Hebrew University of Jerusalem (HU) physicist Dr. Uriel Levy and his team have created technology that will enable computers and all optic communication devices to run 100 times faster through terahertz microchips. Two major challenges had thus far stood in the way of the terahertz microchip: overheating and scalability.
Dr. Levy, head of HU’s Nano-Opto Group, and HU emeritus professor Joseph Shappir have now shown proof of concept for an optic technology that integrates the speed of optic (light) communications with the reliability and commercial scalability of electronics. Optic communications covers all technologies that use light and transmit through fibre optic cables, such as the internet, email, text messages, phone calls, and the cloud and data centres, among others.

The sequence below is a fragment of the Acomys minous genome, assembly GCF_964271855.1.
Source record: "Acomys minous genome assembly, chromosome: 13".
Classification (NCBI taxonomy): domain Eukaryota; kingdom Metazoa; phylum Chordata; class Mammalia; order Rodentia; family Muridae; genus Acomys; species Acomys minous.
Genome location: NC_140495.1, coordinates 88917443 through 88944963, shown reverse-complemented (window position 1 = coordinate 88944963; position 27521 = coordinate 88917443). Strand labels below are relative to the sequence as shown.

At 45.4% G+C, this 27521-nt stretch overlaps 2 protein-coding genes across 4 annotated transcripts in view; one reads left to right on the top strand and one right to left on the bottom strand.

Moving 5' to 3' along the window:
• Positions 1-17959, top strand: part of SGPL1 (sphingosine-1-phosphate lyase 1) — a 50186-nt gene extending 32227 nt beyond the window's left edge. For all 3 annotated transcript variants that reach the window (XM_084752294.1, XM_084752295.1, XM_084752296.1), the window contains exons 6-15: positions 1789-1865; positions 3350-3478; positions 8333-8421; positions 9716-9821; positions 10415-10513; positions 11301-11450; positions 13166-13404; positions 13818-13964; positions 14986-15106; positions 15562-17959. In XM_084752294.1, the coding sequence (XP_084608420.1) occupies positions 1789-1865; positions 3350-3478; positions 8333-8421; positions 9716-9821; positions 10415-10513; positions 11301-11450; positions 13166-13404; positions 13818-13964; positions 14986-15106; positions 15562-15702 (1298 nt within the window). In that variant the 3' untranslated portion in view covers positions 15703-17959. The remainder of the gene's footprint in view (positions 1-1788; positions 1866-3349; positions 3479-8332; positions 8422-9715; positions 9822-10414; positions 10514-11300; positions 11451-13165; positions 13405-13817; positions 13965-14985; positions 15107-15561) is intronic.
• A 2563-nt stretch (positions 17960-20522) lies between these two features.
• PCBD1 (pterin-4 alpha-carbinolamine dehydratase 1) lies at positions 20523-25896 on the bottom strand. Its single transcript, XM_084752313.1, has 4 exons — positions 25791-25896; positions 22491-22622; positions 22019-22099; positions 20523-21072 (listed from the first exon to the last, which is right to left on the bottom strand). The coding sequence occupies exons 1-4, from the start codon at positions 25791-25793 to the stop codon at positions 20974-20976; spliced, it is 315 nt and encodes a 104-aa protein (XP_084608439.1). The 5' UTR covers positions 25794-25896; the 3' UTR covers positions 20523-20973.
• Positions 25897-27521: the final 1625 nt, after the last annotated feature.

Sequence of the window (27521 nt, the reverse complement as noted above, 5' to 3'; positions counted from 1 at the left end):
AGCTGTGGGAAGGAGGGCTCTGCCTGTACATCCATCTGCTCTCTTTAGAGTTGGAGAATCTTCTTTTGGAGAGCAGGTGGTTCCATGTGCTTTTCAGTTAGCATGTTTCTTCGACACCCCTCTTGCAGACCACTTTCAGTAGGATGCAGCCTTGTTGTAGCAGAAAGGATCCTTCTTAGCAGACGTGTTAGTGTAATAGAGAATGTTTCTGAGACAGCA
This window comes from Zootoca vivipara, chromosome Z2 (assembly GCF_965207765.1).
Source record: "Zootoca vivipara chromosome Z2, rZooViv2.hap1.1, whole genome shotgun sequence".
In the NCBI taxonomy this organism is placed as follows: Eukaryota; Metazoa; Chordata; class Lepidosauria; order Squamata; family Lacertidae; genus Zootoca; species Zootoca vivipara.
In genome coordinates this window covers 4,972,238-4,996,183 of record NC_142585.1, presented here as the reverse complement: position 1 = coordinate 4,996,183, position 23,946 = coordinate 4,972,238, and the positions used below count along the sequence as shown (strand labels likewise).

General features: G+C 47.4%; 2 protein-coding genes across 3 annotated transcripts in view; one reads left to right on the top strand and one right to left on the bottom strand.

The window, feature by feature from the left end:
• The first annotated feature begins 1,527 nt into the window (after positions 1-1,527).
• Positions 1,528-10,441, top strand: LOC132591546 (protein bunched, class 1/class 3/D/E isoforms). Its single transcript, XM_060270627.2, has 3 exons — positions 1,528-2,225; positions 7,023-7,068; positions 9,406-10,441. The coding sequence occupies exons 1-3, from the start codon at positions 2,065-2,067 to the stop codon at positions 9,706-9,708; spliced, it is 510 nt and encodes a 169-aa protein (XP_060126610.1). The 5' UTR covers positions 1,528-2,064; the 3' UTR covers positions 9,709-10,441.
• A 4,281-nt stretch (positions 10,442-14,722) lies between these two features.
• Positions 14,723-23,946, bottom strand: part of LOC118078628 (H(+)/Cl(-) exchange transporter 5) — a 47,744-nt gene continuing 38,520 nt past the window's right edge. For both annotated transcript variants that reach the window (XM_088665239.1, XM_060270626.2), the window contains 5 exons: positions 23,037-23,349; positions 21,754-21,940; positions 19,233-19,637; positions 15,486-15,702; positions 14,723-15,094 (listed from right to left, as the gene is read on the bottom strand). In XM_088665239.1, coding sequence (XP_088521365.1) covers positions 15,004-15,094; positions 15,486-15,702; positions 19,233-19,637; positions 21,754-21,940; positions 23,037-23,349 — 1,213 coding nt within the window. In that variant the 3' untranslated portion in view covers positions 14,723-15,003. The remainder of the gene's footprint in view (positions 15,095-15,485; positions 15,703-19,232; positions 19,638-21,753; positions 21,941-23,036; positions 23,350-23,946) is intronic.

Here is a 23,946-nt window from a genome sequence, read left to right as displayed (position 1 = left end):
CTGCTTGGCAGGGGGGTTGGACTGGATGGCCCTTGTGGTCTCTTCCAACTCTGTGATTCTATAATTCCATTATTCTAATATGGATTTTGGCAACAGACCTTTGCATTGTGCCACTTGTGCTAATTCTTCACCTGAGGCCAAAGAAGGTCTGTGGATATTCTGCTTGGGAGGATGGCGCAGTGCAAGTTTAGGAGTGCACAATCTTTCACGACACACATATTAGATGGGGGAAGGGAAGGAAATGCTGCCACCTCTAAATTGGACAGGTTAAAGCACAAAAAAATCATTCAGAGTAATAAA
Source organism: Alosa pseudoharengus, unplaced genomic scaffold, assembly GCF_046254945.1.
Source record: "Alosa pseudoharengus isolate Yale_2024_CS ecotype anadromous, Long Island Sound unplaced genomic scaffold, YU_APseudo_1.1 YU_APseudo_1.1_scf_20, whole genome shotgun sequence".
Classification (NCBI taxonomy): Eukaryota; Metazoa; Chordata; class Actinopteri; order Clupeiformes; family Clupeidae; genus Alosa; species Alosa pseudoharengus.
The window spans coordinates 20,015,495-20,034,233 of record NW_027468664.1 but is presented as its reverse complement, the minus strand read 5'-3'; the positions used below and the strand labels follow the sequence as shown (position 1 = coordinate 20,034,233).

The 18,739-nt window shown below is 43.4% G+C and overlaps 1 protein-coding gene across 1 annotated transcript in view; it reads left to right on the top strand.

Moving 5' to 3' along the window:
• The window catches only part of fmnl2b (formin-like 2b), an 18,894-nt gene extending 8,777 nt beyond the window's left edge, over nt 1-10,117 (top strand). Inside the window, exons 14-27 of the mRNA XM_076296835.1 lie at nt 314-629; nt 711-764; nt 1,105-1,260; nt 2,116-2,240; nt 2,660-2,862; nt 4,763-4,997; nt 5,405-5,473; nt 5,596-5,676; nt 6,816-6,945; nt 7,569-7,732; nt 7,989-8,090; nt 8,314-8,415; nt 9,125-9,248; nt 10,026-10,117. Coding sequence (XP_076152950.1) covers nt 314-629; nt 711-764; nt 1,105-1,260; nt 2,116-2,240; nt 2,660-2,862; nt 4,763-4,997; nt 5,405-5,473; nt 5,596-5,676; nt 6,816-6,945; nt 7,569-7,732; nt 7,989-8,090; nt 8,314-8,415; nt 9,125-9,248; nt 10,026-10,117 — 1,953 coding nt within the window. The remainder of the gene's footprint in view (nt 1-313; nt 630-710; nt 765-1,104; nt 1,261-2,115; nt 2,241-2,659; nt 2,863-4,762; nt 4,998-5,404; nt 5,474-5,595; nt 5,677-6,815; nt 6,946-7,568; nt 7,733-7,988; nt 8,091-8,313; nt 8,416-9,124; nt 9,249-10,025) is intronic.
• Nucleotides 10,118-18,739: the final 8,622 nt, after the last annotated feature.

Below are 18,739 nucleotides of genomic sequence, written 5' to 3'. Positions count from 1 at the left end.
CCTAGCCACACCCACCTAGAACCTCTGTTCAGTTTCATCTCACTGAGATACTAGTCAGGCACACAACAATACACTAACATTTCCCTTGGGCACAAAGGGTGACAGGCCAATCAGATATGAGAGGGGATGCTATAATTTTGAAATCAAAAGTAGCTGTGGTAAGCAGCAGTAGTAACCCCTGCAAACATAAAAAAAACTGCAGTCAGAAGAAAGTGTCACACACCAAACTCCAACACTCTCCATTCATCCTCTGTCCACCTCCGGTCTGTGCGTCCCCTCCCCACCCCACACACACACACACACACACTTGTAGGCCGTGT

Optic communications are exceptionally fast, but in microchips they become unreliable and difficult to replicate on a large scale. Now, by using a Metal-Oxide-Nitride-Oxide-Silicon (MONOS) structure, Levy and his team have designed a new integrated circuit that uses flash memory technology in microchips. Should it work, this technology will enable standard 8-16 gigahertz computers to run 100 times faster and will bring all optic devices closer to the terahertz chip.